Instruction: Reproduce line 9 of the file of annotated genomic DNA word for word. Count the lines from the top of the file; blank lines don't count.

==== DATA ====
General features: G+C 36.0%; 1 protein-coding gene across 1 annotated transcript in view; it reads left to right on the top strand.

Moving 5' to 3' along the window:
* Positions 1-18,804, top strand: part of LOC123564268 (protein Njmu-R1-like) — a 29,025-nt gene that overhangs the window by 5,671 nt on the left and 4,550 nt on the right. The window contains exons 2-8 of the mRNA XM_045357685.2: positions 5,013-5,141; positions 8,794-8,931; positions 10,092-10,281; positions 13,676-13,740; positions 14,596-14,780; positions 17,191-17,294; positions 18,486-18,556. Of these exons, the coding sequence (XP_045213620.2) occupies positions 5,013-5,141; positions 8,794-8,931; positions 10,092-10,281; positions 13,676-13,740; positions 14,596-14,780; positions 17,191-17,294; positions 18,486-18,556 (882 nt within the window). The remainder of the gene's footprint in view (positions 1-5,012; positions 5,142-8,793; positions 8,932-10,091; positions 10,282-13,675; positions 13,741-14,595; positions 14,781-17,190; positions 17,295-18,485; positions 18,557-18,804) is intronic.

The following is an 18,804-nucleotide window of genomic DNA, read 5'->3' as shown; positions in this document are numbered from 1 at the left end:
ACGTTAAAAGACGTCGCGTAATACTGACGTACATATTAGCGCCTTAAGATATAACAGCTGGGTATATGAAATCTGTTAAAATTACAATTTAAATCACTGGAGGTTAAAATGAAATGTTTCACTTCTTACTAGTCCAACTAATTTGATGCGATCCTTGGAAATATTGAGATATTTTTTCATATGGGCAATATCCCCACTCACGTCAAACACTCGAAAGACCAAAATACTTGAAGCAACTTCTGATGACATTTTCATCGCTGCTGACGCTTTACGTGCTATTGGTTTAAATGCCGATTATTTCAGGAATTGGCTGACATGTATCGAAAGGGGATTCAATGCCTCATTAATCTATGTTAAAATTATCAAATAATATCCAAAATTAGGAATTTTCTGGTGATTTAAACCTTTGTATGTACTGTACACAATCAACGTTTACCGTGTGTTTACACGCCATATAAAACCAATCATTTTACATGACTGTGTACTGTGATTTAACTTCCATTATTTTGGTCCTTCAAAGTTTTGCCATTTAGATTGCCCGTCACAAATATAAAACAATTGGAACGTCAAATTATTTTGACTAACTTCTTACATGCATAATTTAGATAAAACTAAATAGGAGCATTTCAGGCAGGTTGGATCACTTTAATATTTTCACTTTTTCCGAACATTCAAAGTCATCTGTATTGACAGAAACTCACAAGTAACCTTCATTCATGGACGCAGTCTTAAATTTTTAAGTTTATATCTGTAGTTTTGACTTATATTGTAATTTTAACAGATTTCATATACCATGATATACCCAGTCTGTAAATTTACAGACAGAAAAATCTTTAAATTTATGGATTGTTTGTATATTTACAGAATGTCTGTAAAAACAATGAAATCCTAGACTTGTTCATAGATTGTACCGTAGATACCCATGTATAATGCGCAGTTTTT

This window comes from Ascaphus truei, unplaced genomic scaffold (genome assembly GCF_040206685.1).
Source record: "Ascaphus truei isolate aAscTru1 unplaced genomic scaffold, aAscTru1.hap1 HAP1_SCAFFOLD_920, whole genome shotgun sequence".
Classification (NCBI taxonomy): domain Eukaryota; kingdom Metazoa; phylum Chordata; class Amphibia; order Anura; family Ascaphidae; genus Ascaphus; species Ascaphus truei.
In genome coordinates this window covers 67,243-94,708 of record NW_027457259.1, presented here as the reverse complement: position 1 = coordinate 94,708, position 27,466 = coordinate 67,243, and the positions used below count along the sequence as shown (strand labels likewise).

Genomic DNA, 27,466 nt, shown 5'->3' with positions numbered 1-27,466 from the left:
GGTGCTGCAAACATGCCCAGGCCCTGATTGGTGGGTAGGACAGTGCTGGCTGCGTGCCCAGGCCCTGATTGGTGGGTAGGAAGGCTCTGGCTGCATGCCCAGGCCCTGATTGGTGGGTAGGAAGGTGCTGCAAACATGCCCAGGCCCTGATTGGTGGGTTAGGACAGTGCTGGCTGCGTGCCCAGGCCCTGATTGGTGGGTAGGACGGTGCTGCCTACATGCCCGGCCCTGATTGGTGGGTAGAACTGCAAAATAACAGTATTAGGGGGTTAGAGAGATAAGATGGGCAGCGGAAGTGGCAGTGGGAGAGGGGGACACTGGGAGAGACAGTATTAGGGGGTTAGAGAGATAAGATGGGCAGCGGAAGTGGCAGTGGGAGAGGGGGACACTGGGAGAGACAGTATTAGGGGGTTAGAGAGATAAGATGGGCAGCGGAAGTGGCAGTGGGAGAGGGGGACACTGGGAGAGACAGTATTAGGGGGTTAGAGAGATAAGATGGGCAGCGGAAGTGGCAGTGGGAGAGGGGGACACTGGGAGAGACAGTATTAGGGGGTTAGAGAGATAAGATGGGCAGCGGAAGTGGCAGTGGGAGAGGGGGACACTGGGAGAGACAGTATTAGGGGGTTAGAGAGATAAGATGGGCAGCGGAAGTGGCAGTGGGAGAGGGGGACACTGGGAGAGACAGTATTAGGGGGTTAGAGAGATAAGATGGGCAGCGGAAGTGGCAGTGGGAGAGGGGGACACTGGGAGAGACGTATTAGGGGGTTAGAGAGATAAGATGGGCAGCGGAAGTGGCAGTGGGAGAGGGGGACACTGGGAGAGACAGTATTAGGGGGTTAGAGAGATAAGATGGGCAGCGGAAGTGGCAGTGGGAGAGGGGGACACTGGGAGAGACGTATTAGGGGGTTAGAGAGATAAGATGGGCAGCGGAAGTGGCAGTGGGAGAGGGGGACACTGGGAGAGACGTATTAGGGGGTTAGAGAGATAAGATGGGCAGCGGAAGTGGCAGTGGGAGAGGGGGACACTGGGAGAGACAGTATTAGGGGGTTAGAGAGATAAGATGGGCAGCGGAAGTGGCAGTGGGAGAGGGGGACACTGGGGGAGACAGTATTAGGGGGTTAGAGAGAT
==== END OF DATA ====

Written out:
In genome coordinates this window covers 67,243-94,708 of record NW_027457259.1, presented here as the reverse complement: position 1 = coordinate 94,708, position 27,466 = coordinate 67,243, and the positions used below count along the sequence as shown (strand labels likewise).